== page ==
In 2016, elementary moved to a Medium publication to host our official blog. At the time, Medium was touted as a simple, clean, and reader-focused host for writers. They supported custom domains, a robust API, RSS, rich formatting, and great image embedding. We had been largely happy with the experience—as were our readers—but something changed in 2017.
I like elementaryOS. Yet this is not a post about it. Nor is this yet another post about the problems with Medium.
I’m still considering moving PRJorgensen.com from my self-hosted WordPress on DreamHost to a static site on SDF.org. This elementaryOS post documents my own thoughts on this potential migration.
The post talks to several key points I like:
- Fast. Since it’s a static site, there’s no waiting around for pages to load and render on a server. They’re served as-is directly off a fast, global CDN.
- Total control. Since we are writing the entirety of the HTML, CSS, and JS, it means we can decide exactly what the blog is, looks like, etc.
Where I diverge is not relying on GitHub. i have two reasons:
- It’s yet another corporate cloud provider owned by Microsoft; and
- I don’t use GitHub all that much for reasons that have nothing to do with 1.
SDF.org has Jekyll support. I like SDF’s model and they’ve been around for over 30 years.
Just because it’s a simple static blog doesn’t mean we don’t support all the modern features you’d expect:
- RSS feed for all the subscribing and cross-posting you could desire.
- Completely responsive design from the start.
- Great typography for long-form reading with sane line-lengths, pull quotes, etc. […]
- Rich image embedding with side-by-side layouts, zooming in, and full-bleed support.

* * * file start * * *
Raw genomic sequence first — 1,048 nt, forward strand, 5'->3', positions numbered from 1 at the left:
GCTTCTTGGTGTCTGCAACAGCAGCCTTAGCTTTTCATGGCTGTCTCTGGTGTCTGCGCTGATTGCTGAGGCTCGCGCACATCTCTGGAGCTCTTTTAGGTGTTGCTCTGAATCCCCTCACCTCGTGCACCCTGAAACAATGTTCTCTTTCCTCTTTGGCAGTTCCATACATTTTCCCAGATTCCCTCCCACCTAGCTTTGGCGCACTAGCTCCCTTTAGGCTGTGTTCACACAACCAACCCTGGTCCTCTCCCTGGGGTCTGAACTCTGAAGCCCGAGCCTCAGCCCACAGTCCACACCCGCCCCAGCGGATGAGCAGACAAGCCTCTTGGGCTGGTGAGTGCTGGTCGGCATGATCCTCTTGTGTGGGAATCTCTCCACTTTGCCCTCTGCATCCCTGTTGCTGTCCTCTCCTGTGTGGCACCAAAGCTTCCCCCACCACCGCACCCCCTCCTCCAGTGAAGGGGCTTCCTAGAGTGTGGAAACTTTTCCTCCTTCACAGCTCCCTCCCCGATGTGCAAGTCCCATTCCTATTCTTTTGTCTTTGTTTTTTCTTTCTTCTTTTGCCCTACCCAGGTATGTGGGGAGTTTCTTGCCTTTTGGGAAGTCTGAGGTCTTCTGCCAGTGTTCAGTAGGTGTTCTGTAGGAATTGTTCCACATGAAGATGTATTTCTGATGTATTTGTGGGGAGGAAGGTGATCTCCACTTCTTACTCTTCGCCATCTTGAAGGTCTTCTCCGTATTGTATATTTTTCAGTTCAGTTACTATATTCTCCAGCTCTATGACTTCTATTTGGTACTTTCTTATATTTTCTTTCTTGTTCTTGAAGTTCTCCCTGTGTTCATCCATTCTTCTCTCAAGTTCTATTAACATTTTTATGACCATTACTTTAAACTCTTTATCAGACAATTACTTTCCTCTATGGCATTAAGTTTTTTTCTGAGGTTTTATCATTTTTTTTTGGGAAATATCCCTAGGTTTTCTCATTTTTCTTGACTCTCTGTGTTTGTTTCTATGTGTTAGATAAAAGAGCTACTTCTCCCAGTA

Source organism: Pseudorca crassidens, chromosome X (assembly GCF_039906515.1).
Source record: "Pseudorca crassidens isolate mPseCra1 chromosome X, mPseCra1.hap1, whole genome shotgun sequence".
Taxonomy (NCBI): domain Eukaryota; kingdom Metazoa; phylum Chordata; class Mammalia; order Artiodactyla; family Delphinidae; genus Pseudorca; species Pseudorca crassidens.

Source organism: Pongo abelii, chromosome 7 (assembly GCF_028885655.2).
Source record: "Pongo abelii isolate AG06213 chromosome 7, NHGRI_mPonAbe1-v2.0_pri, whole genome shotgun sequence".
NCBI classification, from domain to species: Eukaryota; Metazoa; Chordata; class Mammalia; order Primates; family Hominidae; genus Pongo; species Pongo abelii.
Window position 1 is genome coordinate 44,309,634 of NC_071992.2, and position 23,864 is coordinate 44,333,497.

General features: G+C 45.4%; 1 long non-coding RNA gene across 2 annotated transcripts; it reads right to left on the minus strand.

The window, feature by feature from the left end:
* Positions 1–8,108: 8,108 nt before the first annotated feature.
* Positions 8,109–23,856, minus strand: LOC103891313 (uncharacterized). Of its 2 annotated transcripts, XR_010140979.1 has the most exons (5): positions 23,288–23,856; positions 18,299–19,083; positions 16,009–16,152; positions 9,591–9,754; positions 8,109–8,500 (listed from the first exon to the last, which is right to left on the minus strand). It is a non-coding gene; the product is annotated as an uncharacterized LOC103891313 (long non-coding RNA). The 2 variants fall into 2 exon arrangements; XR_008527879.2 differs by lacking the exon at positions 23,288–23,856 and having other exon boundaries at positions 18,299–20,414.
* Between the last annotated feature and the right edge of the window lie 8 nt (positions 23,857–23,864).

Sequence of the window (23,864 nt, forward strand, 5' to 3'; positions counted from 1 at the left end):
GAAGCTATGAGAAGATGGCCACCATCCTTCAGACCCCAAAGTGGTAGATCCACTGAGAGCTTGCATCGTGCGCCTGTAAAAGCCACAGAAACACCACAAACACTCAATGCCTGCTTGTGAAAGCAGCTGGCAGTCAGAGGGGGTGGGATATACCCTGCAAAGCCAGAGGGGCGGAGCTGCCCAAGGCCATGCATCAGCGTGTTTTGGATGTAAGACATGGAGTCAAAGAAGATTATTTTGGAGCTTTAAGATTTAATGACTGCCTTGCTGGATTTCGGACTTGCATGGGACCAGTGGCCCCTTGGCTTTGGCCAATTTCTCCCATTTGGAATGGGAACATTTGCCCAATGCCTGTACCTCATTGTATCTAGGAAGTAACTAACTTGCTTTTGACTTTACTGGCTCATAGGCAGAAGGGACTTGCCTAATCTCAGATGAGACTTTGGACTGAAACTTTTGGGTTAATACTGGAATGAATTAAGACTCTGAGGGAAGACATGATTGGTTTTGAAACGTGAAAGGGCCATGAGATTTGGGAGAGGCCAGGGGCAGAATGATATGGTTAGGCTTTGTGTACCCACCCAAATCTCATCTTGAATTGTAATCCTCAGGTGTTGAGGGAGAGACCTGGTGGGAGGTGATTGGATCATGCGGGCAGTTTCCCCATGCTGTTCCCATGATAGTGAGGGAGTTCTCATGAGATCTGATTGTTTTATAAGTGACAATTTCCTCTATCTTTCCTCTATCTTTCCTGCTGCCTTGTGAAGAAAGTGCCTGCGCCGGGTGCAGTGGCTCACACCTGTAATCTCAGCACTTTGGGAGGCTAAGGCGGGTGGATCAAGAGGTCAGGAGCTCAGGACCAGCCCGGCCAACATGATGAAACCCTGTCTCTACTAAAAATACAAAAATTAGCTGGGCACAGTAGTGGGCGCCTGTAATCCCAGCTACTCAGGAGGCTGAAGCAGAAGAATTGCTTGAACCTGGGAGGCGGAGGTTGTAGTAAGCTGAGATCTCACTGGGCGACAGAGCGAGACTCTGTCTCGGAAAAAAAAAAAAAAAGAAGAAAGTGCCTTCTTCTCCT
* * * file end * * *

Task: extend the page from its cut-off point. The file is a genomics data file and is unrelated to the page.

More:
- Sharing to social media without the privacy-invasiveness that usually comes with it.
I’m also following their lead by avoiding a on-site comment system. Instead I will rely on ActivityPub. If I want to see how my posts do, because:
… [I] get enough sense of “engagement” via social media and press coverage to know what [my] users and readers find interesting. And since [my] goal for the blog is to spread genuinely useful information …
[I’m] not incentivized to tailor […] content to what gets the most clicks or attracts the “right kind” of readers.
No Tracking, Remote JS, External CSS, or AMP
Here is one of my key tenants:
… avoid as many forms of tracking as possible. This sounds easy, but it turns out that modern web development practices heavily push you towards including external scripts, tags, etc. for simple functionality …
Because this drives me crazy:
In addition to the above, I love their statement around Google’s largely unnecessary AMP technology:
We feel that AMP is perhaps an acceptable technology that may solve problems for large, slow sites, but Google is unacceptably pushing it on all websites—and unfairly deprioritizing sites that don’t adopt their technology. Instead, we believe in web standards and the open web, and will continue to publish stories on a crazy-fast performing static blog without resorting to non-standard technologies.
Final Thoughts on WordPress and DreamHost
I have no ill will for either company (Automattic in the case of WordPress). I’m finding I’m spending too much time fixing and tuning compared to writing. Both are solid choices for a self-hosted on a trusted platform solution.